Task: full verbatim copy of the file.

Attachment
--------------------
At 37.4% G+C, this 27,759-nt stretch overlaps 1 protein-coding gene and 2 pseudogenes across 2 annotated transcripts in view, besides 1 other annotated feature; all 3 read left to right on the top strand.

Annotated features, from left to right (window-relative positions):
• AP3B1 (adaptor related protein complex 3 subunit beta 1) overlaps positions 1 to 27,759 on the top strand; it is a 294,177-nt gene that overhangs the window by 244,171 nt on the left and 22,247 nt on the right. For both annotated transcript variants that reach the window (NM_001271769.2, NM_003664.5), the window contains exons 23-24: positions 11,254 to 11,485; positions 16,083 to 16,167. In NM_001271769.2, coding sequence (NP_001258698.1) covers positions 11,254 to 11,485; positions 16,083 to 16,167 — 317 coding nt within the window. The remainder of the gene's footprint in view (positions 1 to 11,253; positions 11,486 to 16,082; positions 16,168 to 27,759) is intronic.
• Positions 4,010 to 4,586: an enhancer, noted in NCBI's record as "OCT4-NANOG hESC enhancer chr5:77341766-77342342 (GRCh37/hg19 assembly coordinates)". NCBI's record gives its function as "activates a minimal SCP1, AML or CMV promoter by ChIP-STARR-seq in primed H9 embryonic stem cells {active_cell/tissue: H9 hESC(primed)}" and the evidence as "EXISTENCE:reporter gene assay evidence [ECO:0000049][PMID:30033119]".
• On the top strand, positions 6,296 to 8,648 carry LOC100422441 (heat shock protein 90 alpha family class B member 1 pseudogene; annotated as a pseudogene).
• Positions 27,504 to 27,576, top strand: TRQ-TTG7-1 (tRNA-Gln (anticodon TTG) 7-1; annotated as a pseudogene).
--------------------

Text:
At 37.4% G+C, this 27,759-nt stretch overlaps 1 protein-coding gene and 2 pseudogenes across 2 annotated transcripts in view, besides 1 other annotated feature; all 3 read left to right on the top strand.

Annotated features, from left to right (window-relative positions):
• AP3B1 (adaptor related protein complex 3 subunit beta 1) overlaps positions 1 to 27,759 on the top strand; it is a 294,177-nt gene that overhangs the window by 244,171 nt on the left and 22,247 nt on the right. For both annotated transcript variants that reach the window (NM_001271769.2, NM_003664.5), the window contains exons 23-24: positions 11,254 to 11,485; positions 16,083 to 16,167. In NM_001271769.2, coding sequence (NP_001258698.1) covers positions 11,254 to 11,485; positions 16,083 to 16,167 — 317 coding nt within the window. The remainder of the gene's footprint in view (positions 1 to 11,253; positions 11,486 to 16,082; positions 16,168 to 27,759) is intronic.
• Positions 4,010 to 4,586: an enhancer, noted in NCBI's record as "OCT4-NANOG hESC enhancer chr5:77341766-77342342 (GRCh37/hg19 assembly coordinates)". NCBI's record gives its function as "activates a minimal SCP1, AML or CMV promoter by ChIP-STARR-seq in primed H9 embryonic stem cells {active_cell/tissue: H9 hESC(primed)}" and the evidence as "EXISTENCE:reporter gene assay evidence [ECO:0000049][PMID:30033119]".
• On the top strand, positions 6,296 to 8,648 carry LOC100422441 (heat shock protein 90 alpha family class B member 1 pseudogene; annotated as a pseudogene).
• Positions 27,504 to 27,576, top strand: TRQ-TTG7-1 (tRNA-Gln (anticodon TTG) 7-1; annotated as a pseudogene).